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article imageOp-Ed: How to manage the recovery? Lose the babble

By Paul Wallis     Mar 25, 2020 in World
Sydney - The misplaced theory that this epidemic will have a clear cut off point is obviously wrong. Reporting takes time. So does recovery. The fact is that the epidemic is here until it’s not.
To give some idea of scale - 3 billion people are currently under some sort of lockdown, from a full “Stay Home” to varying degrees of lockdown. Predictions and half-ass rumors are all over the place, with the negativity understandable but also probably wrong.
The bottom line here is that this epidemic is a purely physical process. It’s bordering on irrational to assume it will just go away. Epidemiology and immunology are the keys to fixing the problem. Good management is the only option to contain the disease and prevent deaths. Anything else is just blather.
It’s uninformed blather, too. Information about basics is still lacking. This is a new disease. Its effects range from lethal to barely noticeable. A lot of people don’t seem to be even getting it, but it’s very dangerous to large numbers of other people. Nobody knows if this virus is a seasonal thing, a one-off, or just a passing outbreak like its predecessor, SARS.
Likely scenarios
The probable scenarios are;
1. Epidemics don’t last forever. It will peak and numbers of infections will then drop. it may disappear entirely.
2. It might be seasonal. There’s no data, but if it is, it will create a predictable way of managing it to whatever extent possible.
3. The global effect is yet to be seen, but if the current infection trends are any sort of reliable guide, this thing doesn’t reinfect. That’s very good news.
The economics
The global economy will have to kickstart, whatever happens with the virus. This downturn has done a lot of damage.
The inevitable economic ramifications are potentially good:
• Recovery from the economic effects could be very rapid as businesses restart and people go back to work.
• Nobody’s going to be dragging the chain about restarting, particularly the financial sector.
• Capital losses are an issue for hundreds of millions of people. Might be an idea to let the superannuation/ 401k funds have a break to help rebuild.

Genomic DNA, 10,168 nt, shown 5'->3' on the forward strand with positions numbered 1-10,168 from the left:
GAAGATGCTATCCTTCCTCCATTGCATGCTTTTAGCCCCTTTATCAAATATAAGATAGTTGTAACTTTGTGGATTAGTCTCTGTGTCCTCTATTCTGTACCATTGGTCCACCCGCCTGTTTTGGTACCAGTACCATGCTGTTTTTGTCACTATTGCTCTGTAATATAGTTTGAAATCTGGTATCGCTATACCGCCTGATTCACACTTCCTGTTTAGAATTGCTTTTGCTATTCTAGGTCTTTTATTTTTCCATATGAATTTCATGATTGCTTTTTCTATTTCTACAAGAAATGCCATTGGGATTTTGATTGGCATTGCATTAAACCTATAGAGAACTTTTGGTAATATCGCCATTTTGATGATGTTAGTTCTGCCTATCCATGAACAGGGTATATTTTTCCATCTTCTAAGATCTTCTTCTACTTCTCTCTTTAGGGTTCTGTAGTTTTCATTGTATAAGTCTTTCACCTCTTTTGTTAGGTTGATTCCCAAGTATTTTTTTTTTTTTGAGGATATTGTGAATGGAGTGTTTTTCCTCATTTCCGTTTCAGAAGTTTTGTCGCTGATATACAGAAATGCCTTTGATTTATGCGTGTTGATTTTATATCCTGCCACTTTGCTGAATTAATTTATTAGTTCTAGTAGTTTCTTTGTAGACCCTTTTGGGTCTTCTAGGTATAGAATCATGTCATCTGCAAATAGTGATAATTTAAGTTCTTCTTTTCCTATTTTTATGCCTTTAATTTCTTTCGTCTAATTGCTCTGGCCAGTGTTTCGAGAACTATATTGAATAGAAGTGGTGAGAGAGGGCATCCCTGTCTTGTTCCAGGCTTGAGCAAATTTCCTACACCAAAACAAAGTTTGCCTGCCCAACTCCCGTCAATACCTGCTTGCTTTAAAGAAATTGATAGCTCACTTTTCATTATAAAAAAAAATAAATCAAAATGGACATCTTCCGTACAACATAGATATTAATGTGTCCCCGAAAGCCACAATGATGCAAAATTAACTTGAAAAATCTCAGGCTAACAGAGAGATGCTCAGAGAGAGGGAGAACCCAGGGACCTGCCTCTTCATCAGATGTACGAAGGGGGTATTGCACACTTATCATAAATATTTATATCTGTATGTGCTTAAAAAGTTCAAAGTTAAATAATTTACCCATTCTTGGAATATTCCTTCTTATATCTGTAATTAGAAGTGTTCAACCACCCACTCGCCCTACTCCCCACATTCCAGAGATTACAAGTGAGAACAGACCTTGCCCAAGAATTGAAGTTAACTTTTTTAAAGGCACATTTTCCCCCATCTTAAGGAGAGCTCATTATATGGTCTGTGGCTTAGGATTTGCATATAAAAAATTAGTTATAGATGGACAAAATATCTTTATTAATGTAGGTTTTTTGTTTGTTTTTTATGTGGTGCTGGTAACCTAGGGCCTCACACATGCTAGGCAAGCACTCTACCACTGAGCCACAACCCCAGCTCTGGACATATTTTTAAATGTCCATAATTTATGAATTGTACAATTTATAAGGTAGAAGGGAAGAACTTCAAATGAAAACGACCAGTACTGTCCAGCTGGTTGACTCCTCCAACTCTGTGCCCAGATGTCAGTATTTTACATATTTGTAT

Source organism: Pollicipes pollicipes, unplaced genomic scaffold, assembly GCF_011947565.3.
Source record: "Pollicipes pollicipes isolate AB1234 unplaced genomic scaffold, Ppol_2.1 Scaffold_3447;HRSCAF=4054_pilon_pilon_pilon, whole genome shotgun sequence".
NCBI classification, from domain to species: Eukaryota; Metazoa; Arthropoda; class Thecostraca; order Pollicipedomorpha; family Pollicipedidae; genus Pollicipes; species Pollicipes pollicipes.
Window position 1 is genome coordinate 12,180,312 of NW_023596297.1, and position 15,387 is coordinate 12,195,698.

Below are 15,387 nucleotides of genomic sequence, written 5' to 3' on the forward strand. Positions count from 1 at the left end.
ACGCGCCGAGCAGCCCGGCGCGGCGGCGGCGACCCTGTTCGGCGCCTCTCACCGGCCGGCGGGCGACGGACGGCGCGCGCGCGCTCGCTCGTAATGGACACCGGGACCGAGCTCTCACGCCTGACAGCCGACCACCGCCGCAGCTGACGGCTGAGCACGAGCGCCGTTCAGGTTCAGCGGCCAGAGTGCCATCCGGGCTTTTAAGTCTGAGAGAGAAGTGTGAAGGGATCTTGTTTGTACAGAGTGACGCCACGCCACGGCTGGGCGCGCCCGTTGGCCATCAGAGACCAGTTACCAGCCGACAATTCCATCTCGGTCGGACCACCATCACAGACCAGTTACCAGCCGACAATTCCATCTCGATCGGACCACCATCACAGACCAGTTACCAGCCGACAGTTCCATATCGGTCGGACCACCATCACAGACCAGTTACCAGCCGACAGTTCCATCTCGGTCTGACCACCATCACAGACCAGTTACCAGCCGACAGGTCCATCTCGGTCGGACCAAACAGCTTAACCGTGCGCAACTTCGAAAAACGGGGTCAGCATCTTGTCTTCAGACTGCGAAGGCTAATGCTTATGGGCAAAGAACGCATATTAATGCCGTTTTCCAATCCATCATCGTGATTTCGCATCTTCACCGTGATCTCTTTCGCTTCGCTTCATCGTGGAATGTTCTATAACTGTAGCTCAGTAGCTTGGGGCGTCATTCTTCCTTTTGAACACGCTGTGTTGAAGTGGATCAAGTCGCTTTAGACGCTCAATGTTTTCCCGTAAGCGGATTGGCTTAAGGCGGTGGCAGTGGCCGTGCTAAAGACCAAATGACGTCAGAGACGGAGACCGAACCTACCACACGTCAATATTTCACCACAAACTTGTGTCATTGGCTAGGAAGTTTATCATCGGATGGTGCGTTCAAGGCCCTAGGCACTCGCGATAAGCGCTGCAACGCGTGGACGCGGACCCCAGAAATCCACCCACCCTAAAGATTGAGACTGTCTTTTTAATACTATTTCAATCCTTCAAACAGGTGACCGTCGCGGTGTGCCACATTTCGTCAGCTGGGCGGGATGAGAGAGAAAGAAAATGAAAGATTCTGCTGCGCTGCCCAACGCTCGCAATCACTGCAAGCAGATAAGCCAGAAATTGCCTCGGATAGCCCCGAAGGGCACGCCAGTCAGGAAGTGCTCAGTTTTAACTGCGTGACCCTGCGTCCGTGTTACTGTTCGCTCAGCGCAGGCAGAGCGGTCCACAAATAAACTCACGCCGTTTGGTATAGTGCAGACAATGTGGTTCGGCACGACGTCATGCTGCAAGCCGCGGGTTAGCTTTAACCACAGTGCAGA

• Money needs to circulate to reboot the basic global economy. A couple of years of stimulus may be required.
Learning from this experience
If the pandemic has done one useful thing, it’s shown that there are other ways of living and working.
• Homeschooling is far cheaper on education systems. All you need is an accredited curriculum.
• Online learning allows teachers to teach, not be social workers and police.
• Remote working drastically reduces business costs. This is an outstanding no-brainer and could help many businesses reduce their overheads in offices, etc.
• The “meeting culture” disease is one of the casualties of the pandemic. Decades of talk and billions of hours of productive time have been diverted from these mindless rituals. That’s no loss to anyone.
With whatever respect is due to those whose ideologies insist on living in the 1950s or the 19th century, meaning none at all –
• There is no reason for the 21st century to lug around the corpses of discredited, overpriced social management systems. You don’t even need buildings for some basic processes, let alone- top-heavy, dysfunctional, politically compromised management.
• People now have time to work with to gain skills and explore opportunities. That’s a vast improvement on the 24/7 nonsense of living like a cockroach for basic necessities.
• The “social order” of the past no longer exists, and hasn’t for decades. This inelegant alleged society must adapt to the new realities simply to survive. Survival means being able to survive, with minimal liabilities and costs.
• Politics has been shown to be the major liability to basic common sense in managing the pandemic. The reactions were too slow, and too heavily weighted to irrelevancies. The global health sector should be taken out of the hands of politicians and their corporate symbiotes. Who needs skanks running critical services, anyway?
As the saying goes, those who don’t learn from history are doomed to repeat it. No, thanks.
This opinion article was written by an independent writer. The opinions and views expressed herein are those of the author and are not necessarily intended to reflect those of
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